half from a soccer field utilized by Western State Colorado University. (ECF No. 75 at 4
On September 29, 2017, Plaintiff drove to the soccer field to complain about the
volume of music being played at a soccer game. (ECF No. 72 at 2 ¶ 1.) After arriving
at the soccer field, she left her purse and identification in her locked vehicle and walked
across the street to the bottom of the steps leading up to the press box. (ECF No. 75 at
6 ¶¶ 16–17.)
Plaintiff complained about the music, and an individual in the press box
contacted 911 regarding Plaintiff’s behavior. (ECF No. 72 at 2 ¶¶ 2–3.) Thereafter,
Hersberger arrived at the field and contacted Plaintiff. (Id. at 3 ¶ 4.) After a brief
interaction, Hersberger took Plaintiff to the ground and arrested her. (Id. ¶ 5.)
The following factual summary is based on the parties’ briefs on the Motion and
documents submitted in support thereof. These facts are undisputed unless attributed to a party
or source. All citations to docketed materials are to the page number in the CM/ECF header,
which sometimes differs from a document’s internal pagination.
Hersberger asked Plaintiff for her identification, and she responded, “Let me get my
purse out of the car.” (ECF No. 75 at 7 ¶ 20.)
Thereafter, Gunnison Police Officers Jerry Hayes and Greg Stahl arrived at the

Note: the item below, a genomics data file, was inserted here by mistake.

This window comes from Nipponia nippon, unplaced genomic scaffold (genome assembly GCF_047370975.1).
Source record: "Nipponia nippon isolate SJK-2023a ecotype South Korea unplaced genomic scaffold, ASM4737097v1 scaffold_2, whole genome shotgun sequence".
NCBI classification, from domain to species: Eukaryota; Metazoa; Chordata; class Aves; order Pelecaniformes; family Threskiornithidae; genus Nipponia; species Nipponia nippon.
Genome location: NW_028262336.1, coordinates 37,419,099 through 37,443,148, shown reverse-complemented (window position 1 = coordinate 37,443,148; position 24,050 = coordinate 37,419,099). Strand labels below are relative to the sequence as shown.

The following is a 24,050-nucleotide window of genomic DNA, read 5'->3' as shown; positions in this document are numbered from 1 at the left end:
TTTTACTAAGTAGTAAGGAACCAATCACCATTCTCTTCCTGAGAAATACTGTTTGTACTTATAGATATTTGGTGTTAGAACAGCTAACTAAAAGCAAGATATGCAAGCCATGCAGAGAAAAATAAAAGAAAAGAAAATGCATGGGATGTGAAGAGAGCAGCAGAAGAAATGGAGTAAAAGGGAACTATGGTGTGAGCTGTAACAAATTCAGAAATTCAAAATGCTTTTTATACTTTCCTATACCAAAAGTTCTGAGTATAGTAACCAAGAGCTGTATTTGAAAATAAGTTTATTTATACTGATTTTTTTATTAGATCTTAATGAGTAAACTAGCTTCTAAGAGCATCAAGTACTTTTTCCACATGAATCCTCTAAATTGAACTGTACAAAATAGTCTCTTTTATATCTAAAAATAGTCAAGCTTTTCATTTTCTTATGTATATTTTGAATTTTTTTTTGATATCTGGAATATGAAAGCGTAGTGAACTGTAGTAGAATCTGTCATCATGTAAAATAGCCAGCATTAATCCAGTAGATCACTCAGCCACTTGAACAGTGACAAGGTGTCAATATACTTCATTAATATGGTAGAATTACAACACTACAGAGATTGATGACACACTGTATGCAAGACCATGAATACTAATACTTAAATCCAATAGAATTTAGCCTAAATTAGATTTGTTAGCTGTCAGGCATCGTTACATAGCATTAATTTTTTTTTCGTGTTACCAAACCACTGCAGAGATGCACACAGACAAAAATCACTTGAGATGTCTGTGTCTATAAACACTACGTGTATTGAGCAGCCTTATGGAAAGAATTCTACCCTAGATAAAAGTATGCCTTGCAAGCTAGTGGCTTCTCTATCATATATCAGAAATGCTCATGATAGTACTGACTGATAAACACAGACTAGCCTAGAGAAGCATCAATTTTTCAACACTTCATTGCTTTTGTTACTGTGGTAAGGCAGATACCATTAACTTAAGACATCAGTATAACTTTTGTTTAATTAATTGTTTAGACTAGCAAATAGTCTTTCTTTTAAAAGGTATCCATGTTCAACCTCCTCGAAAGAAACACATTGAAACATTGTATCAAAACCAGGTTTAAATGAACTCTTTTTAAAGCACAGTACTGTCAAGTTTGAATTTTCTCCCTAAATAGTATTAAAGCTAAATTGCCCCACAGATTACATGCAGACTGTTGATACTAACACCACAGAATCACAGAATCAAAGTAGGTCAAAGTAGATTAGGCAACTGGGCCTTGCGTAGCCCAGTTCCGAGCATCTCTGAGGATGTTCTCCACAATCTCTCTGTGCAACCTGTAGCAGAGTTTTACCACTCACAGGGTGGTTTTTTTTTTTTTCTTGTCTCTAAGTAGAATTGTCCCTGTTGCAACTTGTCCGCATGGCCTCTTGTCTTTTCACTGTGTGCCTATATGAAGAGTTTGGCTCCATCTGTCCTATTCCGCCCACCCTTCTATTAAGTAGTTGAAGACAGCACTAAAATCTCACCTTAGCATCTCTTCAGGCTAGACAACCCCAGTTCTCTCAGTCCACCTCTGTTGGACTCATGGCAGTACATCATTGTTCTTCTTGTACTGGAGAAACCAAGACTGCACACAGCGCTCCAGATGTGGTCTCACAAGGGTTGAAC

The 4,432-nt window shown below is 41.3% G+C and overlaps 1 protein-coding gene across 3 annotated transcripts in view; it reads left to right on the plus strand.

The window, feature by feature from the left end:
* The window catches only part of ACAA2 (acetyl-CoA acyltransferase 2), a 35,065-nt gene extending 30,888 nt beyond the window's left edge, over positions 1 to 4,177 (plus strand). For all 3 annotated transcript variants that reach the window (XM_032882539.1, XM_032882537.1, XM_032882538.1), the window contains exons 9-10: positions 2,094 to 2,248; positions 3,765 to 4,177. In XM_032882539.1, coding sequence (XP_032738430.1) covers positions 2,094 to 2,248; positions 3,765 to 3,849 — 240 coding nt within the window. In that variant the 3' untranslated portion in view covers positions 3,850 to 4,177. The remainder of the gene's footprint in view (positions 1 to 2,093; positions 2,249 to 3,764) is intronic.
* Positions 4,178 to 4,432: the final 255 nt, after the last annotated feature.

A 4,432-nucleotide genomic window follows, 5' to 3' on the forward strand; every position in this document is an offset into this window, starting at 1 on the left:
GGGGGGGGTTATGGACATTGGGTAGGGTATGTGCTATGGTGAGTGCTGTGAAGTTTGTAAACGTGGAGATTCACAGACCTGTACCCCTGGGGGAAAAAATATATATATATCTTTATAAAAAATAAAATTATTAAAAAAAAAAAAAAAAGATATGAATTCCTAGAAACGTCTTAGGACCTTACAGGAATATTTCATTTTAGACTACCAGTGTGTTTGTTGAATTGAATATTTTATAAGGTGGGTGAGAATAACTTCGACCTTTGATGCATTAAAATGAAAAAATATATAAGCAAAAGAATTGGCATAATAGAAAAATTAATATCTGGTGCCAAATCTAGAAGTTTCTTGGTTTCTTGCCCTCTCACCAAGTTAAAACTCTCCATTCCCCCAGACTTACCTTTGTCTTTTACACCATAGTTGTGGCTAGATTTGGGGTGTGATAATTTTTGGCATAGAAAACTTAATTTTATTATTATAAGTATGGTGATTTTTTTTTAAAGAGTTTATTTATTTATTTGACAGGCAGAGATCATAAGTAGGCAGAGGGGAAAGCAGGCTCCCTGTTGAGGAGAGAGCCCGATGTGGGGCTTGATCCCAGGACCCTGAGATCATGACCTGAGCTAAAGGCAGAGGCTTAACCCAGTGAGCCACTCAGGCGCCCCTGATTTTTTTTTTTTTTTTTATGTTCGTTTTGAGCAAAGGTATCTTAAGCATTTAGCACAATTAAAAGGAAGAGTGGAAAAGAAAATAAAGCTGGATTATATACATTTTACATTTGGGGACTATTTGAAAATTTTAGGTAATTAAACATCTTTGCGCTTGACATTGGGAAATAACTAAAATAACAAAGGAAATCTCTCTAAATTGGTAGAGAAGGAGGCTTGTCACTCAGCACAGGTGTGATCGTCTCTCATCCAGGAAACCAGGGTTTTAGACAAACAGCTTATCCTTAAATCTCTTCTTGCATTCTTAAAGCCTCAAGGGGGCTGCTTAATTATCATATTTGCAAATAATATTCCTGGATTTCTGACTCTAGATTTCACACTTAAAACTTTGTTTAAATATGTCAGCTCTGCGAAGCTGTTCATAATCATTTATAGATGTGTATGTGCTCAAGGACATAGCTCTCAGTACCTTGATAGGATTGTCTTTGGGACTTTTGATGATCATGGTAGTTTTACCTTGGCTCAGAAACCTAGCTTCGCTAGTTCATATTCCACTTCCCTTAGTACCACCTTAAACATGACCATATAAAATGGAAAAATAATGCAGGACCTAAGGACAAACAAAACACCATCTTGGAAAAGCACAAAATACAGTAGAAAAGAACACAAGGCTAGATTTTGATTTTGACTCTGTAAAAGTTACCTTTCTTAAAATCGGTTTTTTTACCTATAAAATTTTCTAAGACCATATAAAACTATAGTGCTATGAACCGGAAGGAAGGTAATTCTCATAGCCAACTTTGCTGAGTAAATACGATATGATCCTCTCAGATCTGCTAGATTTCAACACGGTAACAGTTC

scene as Hersberger was arresting Plaintiff. (ECF No. 72 at 3 ¶ 6; ECF No. 75 at 7
¶ 21.) Neither Hayes nor Stahl remembers Plaintiff having her purse or wallet nearby,
but Hayes thought that Hersberger had Plaintiff’s car keys. (ECF No. 75 at 7 ¶¶ 23–24.)
Plaintiff informed Hayes and Stahl that they needed a warrant if they wanted to search
her vehicle. (ECF No. 72 at 3 ¶ 7.) Nonetheless, although she did not see them search
her vehicle, she observed them searching through her purse as they walked back to
her. (ECF No. 72-1 at 2.)
Plaintiff testified that she does not know whether Hersberger participated in the
search of her vehicle or asked other officers to search her vehicle. (Id.) Hersberger
denies directing Gunnison Police Department to search Plaintiff’s vehicle. (ECF No. 722 at 2.) Hayes and Stahl both testified that they do not recall searching Plaintiff’s
vehicle. (ECF No. 72-3 at 2; ECF No. 72-4 at 2.)